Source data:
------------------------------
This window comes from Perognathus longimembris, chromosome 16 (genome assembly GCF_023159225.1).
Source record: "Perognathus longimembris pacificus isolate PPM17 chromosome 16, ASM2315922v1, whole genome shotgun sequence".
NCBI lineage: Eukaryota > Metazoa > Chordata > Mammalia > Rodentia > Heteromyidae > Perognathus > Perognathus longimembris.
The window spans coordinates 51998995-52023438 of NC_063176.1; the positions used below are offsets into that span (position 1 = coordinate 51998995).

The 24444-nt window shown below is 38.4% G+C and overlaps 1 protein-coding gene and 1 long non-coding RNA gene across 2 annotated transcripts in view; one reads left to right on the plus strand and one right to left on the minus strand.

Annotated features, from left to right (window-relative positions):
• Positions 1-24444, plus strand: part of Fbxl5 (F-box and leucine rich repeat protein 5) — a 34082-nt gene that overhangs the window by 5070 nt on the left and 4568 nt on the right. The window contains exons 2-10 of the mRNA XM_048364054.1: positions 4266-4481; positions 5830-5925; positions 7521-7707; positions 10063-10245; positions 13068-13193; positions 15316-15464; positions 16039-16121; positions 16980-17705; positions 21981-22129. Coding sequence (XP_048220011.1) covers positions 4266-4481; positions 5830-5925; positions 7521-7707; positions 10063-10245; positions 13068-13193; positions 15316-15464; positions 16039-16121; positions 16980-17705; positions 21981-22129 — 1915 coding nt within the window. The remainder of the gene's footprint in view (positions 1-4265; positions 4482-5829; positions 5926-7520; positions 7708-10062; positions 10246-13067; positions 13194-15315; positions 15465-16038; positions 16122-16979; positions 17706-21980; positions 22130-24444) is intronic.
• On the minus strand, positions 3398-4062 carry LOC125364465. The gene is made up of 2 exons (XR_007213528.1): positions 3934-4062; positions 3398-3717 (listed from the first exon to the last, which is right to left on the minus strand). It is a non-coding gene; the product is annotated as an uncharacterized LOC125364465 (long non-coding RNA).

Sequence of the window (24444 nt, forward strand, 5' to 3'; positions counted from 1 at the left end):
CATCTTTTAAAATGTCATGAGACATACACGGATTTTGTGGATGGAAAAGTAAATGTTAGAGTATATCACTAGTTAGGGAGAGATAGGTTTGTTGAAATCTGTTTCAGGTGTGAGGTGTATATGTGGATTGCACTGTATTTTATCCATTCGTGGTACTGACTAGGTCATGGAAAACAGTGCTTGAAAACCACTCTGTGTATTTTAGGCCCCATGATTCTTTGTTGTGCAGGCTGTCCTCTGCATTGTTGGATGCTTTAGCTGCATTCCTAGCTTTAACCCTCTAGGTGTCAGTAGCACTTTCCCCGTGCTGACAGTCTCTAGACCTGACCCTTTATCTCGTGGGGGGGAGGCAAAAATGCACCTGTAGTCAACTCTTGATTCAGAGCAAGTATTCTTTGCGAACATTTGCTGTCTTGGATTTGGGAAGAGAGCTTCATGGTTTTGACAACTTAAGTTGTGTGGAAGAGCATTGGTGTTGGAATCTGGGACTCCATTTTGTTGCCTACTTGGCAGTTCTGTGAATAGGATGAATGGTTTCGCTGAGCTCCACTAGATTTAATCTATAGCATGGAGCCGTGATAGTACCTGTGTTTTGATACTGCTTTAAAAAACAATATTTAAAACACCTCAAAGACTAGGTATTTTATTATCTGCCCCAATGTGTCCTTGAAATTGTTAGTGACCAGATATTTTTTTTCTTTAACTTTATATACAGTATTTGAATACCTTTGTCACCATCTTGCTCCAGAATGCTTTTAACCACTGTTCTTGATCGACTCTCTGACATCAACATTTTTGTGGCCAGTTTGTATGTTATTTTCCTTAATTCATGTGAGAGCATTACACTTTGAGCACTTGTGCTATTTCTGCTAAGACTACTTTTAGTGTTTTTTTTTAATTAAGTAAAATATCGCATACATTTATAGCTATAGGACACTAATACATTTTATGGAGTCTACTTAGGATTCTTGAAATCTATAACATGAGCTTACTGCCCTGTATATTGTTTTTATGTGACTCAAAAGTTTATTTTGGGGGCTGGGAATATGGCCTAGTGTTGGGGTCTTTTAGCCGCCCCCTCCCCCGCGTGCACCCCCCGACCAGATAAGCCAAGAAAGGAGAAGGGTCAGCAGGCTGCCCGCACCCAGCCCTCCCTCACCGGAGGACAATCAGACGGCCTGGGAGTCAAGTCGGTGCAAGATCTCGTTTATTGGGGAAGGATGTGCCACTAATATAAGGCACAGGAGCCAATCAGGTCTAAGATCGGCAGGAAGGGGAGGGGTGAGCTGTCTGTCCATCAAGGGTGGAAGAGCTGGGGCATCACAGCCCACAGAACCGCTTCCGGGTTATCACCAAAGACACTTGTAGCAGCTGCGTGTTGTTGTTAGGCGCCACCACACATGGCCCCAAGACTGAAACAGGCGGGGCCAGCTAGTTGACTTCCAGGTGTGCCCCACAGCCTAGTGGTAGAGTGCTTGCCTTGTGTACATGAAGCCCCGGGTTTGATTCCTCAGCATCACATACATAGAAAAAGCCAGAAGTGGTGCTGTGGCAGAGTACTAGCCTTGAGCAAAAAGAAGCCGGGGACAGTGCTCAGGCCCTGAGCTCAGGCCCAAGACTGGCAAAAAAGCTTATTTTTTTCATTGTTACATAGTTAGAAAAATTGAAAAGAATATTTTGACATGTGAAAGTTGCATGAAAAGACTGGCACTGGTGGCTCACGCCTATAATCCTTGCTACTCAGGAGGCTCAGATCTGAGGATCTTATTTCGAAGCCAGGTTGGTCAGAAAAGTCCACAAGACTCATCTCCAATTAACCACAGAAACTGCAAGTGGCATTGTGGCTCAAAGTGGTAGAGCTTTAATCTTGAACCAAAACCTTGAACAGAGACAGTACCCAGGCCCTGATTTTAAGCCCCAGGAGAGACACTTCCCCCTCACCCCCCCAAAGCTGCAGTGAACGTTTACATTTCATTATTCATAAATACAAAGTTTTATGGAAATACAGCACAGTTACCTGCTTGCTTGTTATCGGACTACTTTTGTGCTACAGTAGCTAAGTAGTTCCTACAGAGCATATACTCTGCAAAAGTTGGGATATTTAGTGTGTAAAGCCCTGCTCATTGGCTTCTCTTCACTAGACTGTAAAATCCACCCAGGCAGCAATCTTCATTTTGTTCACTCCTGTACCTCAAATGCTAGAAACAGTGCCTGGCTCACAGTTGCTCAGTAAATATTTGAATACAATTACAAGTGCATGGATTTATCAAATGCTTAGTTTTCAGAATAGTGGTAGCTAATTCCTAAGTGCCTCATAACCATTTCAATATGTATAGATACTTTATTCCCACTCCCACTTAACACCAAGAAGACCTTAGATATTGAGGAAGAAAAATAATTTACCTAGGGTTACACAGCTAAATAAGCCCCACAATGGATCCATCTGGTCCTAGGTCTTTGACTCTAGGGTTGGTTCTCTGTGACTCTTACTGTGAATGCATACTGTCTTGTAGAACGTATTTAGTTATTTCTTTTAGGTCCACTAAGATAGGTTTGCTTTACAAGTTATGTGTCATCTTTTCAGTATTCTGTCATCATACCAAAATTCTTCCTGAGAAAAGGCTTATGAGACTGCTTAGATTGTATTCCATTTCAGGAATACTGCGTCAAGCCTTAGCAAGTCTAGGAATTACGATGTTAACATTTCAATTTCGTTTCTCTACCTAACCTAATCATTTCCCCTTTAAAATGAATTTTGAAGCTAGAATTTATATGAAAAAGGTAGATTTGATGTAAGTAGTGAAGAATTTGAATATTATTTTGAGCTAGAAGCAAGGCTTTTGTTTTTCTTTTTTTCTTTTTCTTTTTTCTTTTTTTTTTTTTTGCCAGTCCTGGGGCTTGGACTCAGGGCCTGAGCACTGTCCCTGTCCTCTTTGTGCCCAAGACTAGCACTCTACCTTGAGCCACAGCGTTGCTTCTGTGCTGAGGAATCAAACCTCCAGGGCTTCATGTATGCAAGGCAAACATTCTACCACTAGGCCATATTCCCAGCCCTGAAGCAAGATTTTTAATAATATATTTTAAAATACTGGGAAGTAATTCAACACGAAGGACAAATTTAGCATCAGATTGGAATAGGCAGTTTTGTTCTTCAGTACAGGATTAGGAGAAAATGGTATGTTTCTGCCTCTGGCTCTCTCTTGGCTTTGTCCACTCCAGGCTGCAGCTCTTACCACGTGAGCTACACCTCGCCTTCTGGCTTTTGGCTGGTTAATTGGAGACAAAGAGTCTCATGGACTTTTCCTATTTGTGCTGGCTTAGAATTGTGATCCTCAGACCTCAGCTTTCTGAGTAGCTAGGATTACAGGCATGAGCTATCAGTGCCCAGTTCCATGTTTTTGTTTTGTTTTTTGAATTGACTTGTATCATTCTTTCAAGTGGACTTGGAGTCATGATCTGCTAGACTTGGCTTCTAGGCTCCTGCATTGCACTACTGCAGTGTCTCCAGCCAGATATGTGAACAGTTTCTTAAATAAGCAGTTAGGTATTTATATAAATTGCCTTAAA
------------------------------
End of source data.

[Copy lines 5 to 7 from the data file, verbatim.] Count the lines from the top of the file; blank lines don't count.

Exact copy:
The 24444-nt window shown below is 38.4% G+C and overlaps 1 protein-coding gene and 1 long non-coding RNA gene across 2 annotated transcripts in view; one reads left to right on the plus strand and one right to left on the minus strand.

Annotated features, from left to right (window-relative positions):
• Positions 1-24444, plus strand: part of Fbxl5 (F-box and leucine rich repeat protein 5) — a 34082-nt gene that overhangs the window by 5070 nt on the left and 4568 nt on the right. The window contains exons 2-10 of the mRNA XM_048364054.1: positions 4266-4481; positions 5830-5925; positions 7521-7707; positions 10063-10245; positions 13068-13193; positions 15316-15464; positions 16039-16121; positions 16980-17705; positions 21981-22129. Coding sequence (XP_048220011.1) covers positions 4266-4481; positions 5830-5925; positions 7521-7707; positions 10063-10245; positions 13068-13193; positions 15316-15464; positions 16039-16121; positions 16980-17705; positions 21981-22129 — 1915 coding nt within the window. The remainder of the gene's footprint in view (positions 1-4265; positions 4482-5829; positions 5926-7520; positions 7708-10062; positions 10246-13067; positions 13194-15315; positions 15465-16038; positions 16122-16979; positions 17706-21980; positions 22130-24444) is intronic.